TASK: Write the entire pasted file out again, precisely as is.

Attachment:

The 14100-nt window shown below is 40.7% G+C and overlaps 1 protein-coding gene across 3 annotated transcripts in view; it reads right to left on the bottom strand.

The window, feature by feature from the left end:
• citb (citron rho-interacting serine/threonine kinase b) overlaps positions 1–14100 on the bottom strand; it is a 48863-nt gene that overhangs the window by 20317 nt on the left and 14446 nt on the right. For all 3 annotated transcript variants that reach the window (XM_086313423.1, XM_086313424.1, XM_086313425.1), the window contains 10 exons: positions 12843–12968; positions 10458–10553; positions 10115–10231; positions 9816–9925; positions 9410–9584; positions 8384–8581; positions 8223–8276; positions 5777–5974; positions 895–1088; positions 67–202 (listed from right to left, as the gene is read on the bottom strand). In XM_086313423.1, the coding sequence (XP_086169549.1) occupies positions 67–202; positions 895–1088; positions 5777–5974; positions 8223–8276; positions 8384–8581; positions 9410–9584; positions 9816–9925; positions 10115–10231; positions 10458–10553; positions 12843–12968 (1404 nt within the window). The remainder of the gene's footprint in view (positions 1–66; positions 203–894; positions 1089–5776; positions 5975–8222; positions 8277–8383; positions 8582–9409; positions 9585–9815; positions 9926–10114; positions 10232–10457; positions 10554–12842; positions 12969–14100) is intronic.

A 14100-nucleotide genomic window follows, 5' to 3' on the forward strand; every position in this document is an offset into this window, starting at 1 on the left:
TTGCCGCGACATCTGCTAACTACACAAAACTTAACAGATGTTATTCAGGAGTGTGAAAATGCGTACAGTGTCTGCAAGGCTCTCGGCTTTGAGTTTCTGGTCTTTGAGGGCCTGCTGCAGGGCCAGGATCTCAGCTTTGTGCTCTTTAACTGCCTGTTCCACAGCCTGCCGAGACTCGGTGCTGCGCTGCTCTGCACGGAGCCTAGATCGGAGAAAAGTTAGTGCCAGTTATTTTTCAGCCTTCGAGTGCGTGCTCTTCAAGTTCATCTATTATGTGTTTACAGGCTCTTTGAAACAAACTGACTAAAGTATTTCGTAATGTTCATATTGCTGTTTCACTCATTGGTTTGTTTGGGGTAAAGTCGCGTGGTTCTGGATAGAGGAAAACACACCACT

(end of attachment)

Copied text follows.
The 14100-nt window shown below is 40.7% G+C and overlaps 1 protein-coding gene across 3 annotated transcripts in view; it reads right to left on the bottom strand.

The window, feature by feature from the left end:
• citb (citron rho-interacting serine/threonine kinase b) overlaps positions 1–14100 on the bottom strand; it is a 48863-nt gene that overhangs the window by 20317 nt on the left and 14446 nt on the right. For all 3 annotated transcript variants that reach the window (XM_086313423.1, XM_086313424.1, XM_086313425.1), the window contains 10 exons: positions 12843–12968; positions 10458–10553; positions 10115–10231; positions 9816–9925; positions 9410–9584; positions 8384–8581; positions 8223–8276; positions 5777–5974; positions 895–1088; positions 67–202 (listed from right to left, as the gene is read on the bottom strand). In XM_086313423.1, the coding sequence (XP_086169549.1) occupies positions 67–202; positions 895–1088; positions 5777–5974; positions 8223–8276; positions 8384–8581; positions 9410–9584; positions 9816–9925; positions 10115–10231; positions 10458–10553; positions 12843–12968 (1404 nt within the window). The remainder of the gene's footprint in view (positions 1–66; positions 203–894; positions 1089–5776; positions 5975–8222; positions 8277–8383; positions 8582–9409; positions 9585–9815; positions 9926–10114; positions 10232–10457; positions 10554–12842; positions 12969–14100) is intronic.

A 14100-nucleotide genomic window follows, 5' to 3' on the forward strand; every position in this document is an offset into this window, starting at 1 on the left:
TTGCCGCGACATCTGCTAACTACACAAAACTTAACAGATGTTATTCAGGAGTGTGAAAATGCGTACAGTGTCTGCAAGGCTCTCGGCTTTGAGTTTCTGGTCTTTGAGGGCCTGCTGCAGGGCCAGGATCTCAGCTTTGTGCTCTTTAACTGCCTGTTCCACAGCCTGCCGAGACTCGGTGCTGCGCTGCTCTGCACGGAGCCTAGATCGGAGAAAAGTTAGTGCCAGTTATTTTTCAGCCTTCGAGTGCGTGCTCTTCAAGTTCATCTATTATGTGTTTACAGGCTCTTTGAAACAAACTGACTAAAGTATTTCGTAATGTTCATATTGCTGTTTCACTCATTGGTTTGTTTGGGGTAAAGTCGCGTGGTTCTGGATAGAGGAAAACACACCACT